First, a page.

Summer Study Ideas: Books to Beat the Summer Brain Drain

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I am giddy for summer.

I absolutely love having my kids home … for about two months. After two months, they start getting on each others nerves and making a LOT of noise.  By the time school starts again, I am giddy to send them back.  But for now, I can’t wait to have them all home.

One of my goals it to raise kids who LOVE LEARNING.  And for those of us who don’t home school, summer is the best time to make this happen.

I have tried a lot of different things to keep my kids academically motivated during the summer months.  Some have bored the kids to death.  Others have been too difficult to complete.  But there are a few books that I absoluetly love and have used again and again. Try them!  You won’t be disappointed.

Summer learning books


This book is AWESOME!  Critical thinkng is the most important academic skill, and yet critical thinkng skills are not priority 1 in school.  These skills are really a catapult for students.  When they learn to look at something from all angles and in different ways, they get better at finding answers to questions and solutions to problems.  And their standardized test scores soar. I really can’t even express my enthusiasm for this book.  Just try it with your child, and you will see.

Building Thinking Skills Beginning
Building Thinking Skills® Primary
Building Thinking Skills® Level 2
Building Thinking Skills® Level 3 Figural
Building Thinking Skills® Level 3 Verbal


Do you remember those crazy logic questions on the ACT, the ones that gave you a headache?  Agnes, Betsy, Cornelius and Dexter each vote for a different person for president and with a tiny bit of information, you can logically deduce who voted for whom.  Does this ring a bell?  Well, as it turn out, there is a very simple way to break these questions down and quickly find the solution.  This book will take your kids through the process and give them lots of opportunities to practice.   Truth be told, this is my kids’ favorite workbook.  The books are pretty short and my kids wish there were more books available.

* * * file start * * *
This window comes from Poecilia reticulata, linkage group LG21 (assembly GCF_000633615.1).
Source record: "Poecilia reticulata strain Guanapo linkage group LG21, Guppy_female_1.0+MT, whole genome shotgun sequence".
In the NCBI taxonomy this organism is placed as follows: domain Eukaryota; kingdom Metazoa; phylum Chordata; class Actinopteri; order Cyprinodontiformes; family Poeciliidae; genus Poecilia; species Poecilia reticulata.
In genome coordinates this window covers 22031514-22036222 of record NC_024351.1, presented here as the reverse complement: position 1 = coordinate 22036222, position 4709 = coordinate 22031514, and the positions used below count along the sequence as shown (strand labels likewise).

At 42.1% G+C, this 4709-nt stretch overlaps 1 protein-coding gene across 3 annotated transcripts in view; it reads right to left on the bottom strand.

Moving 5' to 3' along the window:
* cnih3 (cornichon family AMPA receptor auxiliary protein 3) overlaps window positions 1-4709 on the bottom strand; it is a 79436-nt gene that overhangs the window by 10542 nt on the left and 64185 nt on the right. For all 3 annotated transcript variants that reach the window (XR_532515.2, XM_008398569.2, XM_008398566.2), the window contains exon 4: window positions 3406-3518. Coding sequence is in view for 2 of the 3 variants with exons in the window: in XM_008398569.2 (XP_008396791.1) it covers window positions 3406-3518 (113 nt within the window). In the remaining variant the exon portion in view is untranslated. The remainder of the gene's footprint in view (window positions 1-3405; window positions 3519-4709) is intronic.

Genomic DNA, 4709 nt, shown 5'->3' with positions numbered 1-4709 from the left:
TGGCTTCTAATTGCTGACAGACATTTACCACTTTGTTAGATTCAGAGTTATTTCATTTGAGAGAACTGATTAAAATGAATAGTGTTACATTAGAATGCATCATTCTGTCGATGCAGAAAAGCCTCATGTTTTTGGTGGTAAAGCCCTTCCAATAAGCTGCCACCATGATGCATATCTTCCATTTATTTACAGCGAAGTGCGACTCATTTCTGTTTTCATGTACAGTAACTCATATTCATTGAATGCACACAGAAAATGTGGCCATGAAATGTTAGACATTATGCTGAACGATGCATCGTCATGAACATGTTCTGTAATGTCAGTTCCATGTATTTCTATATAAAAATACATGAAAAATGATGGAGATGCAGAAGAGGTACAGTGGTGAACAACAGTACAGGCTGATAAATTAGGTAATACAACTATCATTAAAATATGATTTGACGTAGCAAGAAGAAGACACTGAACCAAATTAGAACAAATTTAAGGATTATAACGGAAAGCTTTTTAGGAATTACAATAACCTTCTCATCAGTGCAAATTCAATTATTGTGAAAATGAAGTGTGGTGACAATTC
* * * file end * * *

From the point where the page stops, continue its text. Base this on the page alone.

Mind Benders – Grades K-2
Mind Benders, Book 1
Mind Benders, Book 2
Mind Benders Book 3: Deductive Thinking Skills
Mind Benders Book 4: Deductive Thinking Skills
Mind Benders Book 5: Deductive Thinking Skills
Mind Benders: Deductive Thinking Skills, Book 6, Grades 7-12+
Mind Benders: Deductive Thinking Skills, Book 8, Grades 7-12+
Mind Benders: Deductive Thinking Skills, Book 8, Grades 7-12+


Analogies are a huge part of standardized testing.  They show a student’s ability to quickly see the connections and relationships in a set of words or pictures.  And lucklily, the more analogies a student is exposed to, the easier they become.  Think Analogies is a wonderful book.  It teaches students to break down the analogy and see what is really happening there. Math Analogies takes it one step further and applies the analogies to pictures and situations without words.  My kids LOVE Math Analogies.  Think Analogies is less exciting, but nevertheless important.  When necessary, I try to make summer study more fun by offering a prize for hanging in and finishing the book.

Think Analogies A1
Think Analogies Level B Book 1
Math Analogies Beginning (Grades K-1)
Math Analogies Boook 1
Math Analogies: Book 2 (Grades 4-5)